|Next to restoring the old parade style, in the 1960’s, innovating the brass band sound did not stop. The “Jazz Begins” album (1958) by the Young Tuxedo BB showed a new alertness for the current musical tide. Their recording of “Joe Avery’s Piece” opened up a new type of repertoire, opting for freer soloing by all instruments, including drums.
The Dirty Dozen
In 1979 the Dirty Dozen BB sums up all the modern musical ideas and makes them fit the brass band mold.
- saxes play a leading role;
- the tuba is not restricted to chord-basics but plays riffing bass lines as in jazz, R&B and funk;
- comping parts of drummers, tuba and riff blowing wind instruments resemble the rhythm sections of R&B and funk bands;
- position of the tuba is no longer up front but in the back with the drummers
Double Drums modern style
- like the tuba, the drums meet with all funky standarts: bass drum and snare are taken from the rock drum set, sounding short and tight – no more the trad grand calfskinned basses;
- snare and bass play more intricate patterns, where the bass drummer takes advantage of the hand-held mallet;
- most patterns are straight, though, shuffles are still used;
- strong use clave rhythms like in N.O. R&B;
- Mardi Gras Indians type of percussion
Figure 5 – 8 basic pattern Dirty Dozen (coming soon)
The Dirty Dozen’s style of playing had much national and international acclaim and brought the New Orleans brass band phenomenon back to the public’s eye. Their mix of playing very up-to-date music in a traditional setting inspired many musicians, especially in Europe, to give their own trad brass line up a similar treatment.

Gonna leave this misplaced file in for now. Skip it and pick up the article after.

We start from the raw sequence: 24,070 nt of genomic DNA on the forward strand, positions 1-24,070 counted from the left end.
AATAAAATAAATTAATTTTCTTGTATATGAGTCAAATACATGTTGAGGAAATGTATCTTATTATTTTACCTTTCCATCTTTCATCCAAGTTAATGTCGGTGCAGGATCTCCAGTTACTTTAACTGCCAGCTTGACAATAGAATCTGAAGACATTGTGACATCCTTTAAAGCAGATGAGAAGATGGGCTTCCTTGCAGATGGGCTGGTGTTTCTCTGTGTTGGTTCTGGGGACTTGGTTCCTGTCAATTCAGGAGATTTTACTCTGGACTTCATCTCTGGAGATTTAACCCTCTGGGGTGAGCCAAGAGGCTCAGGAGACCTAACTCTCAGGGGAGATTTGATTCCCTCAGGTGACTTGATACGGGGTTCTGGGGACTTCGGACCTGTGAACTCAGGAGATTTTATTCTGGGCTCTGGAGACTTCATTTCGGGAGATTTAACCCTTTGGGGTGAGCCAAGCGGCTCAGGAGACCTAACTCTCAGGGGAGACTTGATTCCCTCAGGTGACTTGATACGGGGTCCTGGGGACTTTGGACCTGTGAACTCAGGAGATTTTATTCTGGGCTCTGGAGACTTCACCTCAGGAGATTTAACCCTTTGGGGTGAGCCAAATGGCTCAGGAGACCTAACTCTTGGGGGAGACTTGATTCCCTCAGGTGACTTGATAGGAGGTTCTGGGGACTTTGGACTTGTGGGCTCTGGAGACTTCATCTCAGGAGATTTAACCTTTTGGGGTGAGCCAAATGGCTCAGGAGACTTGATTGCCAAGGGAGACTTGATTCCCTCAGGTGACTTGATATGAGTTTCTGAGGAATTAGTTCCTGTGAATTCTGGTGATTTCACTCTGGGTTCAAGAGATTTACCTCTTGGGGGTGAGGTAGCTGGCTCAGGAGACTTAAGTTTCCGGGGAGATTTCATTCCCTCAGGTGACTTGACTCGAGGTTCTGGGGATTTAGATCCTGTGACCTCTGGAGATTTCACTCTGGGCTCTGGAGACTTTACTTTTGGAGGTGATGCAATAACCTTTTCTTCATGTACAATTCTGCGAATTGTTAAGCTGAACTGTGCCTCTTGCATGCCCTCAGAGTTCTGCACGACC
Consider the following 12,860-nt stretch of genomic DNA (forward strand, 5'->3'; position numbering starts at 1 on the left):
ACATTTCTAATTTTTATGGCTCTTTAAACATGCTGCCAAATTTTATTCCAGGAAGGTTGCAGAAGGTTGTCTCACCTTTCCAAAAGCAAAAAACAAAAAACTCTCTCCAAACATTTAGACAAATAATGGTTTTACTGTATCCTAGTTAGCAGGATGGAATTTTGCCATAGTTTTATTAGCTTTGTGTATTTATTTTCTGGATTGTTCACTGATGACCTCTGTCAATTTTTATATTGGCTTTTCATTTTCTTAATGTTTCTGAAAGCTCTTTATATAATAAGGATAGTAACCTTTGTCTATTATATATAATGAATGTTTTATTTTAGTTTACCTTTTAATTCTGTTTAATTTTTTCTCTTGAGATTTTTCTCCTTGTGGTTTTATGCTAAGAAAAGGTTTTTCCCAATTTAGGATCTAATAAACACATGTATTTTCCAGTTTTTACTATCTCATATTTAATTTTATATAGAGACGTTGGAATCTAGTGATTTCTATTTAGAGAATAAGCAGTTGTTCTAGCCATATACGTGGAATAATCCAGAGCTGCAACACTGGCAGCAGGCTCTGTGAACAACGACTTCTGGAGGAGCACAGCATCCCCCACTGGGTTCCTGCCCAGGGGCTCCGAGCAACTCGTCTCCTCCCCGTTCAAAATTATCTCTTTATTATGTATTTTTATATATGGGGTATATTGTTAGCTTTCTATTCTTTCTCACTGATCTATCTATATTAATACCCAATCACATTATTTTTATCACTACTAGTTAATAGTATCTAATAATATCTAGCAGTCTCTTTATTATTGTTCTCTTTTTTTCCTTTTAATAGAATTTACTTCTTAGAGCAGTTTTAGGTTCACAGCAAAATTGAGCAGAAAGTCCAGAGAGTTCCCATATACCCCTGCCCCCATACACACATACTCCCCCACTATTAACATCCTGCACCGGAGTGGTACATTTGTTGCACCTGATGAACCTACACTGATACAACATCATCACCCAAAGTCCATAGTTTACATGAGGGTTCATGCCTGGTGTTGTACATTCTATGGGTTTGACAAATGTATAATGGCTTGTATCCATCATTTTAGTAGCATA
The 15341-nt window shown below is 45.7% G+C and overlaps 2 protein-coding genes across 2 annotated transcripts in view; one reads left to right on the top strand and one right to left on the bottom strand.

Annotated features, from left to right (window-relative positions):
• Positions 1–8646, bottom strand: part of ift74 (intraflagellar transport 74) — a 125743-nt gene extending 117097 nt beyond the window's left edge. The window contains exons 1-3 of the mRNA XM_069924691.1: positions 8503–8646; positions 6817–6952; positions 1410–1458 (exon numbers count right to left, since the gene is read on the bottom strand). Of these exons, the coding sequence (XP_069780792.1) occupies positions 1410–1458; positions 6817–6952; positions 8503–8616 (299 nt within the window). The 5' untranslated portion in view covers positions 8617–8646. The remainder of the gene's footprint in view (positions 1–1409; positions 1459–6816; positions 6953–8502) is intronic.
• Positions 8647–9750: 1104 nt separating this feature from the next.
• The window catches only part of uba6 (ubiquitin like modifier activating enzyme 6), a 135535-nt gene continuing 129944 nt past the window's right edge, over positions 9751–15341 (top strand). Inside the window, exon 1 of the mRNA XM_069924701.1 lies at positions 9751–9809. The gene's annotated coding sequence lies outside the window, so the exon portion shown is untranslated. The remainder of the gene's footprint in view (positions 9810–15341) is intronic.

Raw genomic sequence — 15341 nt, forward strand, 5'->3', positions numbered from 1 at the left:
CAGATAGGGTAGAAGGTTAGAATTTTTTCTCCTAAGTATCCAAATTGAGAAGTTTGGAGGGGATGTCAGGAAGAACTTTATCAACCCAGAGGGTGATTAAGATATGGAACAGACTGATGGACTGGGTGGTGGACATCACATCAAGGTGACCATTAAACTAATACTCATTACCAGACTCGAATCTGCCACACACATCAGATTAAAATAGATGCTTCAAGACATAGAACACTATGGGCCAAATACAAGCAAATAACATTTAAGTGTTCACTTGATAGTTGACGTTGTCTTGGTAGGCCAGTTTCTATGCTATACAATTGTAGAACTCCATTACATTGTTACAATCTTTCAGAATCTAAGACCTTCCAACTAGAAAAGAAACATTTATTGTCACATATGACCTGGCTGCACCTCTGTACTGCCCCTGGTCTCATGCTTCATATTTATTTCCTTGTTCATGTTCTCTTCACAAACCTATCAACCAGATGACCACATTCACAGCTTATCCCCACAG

The Rebirth Brass Band
The Rebirth perform together with the Wild Magnolias and make use of Mardi Gras Indian-type percussion – bottles, bells and clapping – and group chanting.
Figure 5 – 11 basic pattern Rebirth [coming soon]
Their version of “Mercy, Mercy, Mercy”, played with Maceo Parker, shows the advantages of contemporary double drumming: snare and bass play variations that are nearly impossible to play on a one-man drum set.
Figure 5 – 16 [coming soon]
and more on <links>.
Also listen to the Soul Rebels and the Tremé Brass Band.
post modern brass bands
Alongside the funky innovations, though, several traditional bands reposition themselves in the scene from the eighties on. Amoung them the bands of Doc Paulin, Barry Martyn and Michael White. In 1983 the Excelsior Brass Band makes a great live record with drum master Freddie Kohlman. The album has two snare drummers, Stanley Stephens and Calvin Spears, and is titled "Jolly Reeds & Steamin Horns".